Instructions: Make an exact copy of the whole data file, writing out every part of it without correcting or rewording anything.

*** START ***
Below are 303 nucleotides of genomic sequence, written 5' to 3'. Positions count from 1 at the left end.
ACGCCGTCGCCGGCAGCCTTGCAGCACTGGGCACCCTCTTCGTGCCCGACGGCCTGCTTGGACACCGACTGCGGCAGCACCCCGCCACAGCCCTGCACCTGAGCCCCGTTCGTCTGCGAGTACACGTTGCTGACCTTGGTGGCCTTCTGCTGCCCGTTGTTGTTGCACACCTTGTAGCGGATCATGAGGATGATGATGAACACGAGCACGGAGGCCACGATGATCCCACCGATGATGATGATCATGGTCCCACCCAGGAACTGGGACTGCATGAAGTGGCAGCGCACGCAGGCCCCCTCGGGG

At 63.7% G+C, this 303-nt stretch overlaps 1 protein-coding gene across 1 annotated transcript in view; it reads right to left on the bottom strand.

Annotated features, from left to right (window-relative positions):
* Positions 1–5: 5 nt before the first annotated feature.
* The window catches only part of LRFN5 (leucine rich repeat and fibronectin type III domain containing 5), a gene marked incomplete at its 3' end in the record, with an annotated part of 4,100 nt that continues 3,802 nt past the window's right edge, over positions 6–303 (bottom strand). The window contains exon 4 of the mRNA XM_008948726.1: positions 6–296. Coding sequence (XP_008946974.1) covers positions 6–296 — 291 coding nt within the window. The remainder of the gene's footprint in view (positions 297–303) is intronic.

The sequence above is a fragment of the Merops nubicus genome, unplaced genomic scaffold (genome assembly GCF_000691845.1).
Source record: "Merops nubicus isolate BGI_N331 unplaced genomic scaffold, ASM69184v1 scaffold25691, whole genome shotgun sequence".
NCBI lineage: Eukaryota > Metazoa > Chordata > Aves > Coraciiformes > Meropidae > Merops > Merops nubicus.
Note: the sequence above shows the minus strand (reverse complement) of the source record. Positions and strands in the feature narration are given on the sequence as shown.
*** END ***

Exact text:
Below are 303 nucleotides of genomic sequence, written 5' to 3'. Positions count from 1 at the left end.
ACGCCGTCGCCGGCAGCCTTGCAGCACTGGGCACCCTCTTCGTGCCCGACGGCCTGCTTGGACACCGACTGCGGCAGCACCCCGCCACAGCCCTGCACCTGAGCCCCGTTCGTCTGCGAGTACACGTTGCTGACCTTGGTGGCCTTCTGCTGCCCGTTGTTGTTGCACACCTTGTAGCGGATCATGAGGATGATGATGAACACGAGCACGGAGGCCACGATGATCCCACCGATGATGATGATCATGGTCCCACCCAGGAACTGGGACTGCATGAAGTGGCAGCGCACGCAGGCCCCCTCGGGG

At 63.7% G+C, this 303-nt stretch overlaps 1 protein-coding gene across 1 annotated transcript in view; it reads right to left on the bottom strand.

Annotated features, from left to right (window-relative positions):
* Positions 1–5: 5 nt before the first annotated feature.
* The window catches only part of LRFN5 (leucine rich repeat and fibronectin type III domain containing 5), a gene marked incomplete at its 3' end in the record, with an annotated part of 4,100 nt that continues 3,802 nt past the window's right edge, over positions 6–303 (bottom strand). The window contains exon 4 of the mRNA XM_008948726.1: positions 6–296. Coding sequence (XP_008946974.1) covers positions 6–296 — 291 coding nt within the window. The remainder of the gene's footprint in view (positions 297–303) is intronic.

The sequence above is a fragment of the Merops nubicus genome, unplaced genomic scaffold (genome assembly GCF_000691845.1).
Source record: "Merops nubicus isolate BGI_N331 unplaced genomic scaffold, ASM69184v1 scaffold25691, whole genome shotgun sequence".
NCBI lineage: Eukaryota > Metazoa > Chordata > Aves > Coraciiformes > Meropidae > Merops > Merops nubicus.
Note: the sequence above shows the minus strand (reverse complement) of the source record. Positions and strands in the feature narration are given on the sequence as shown.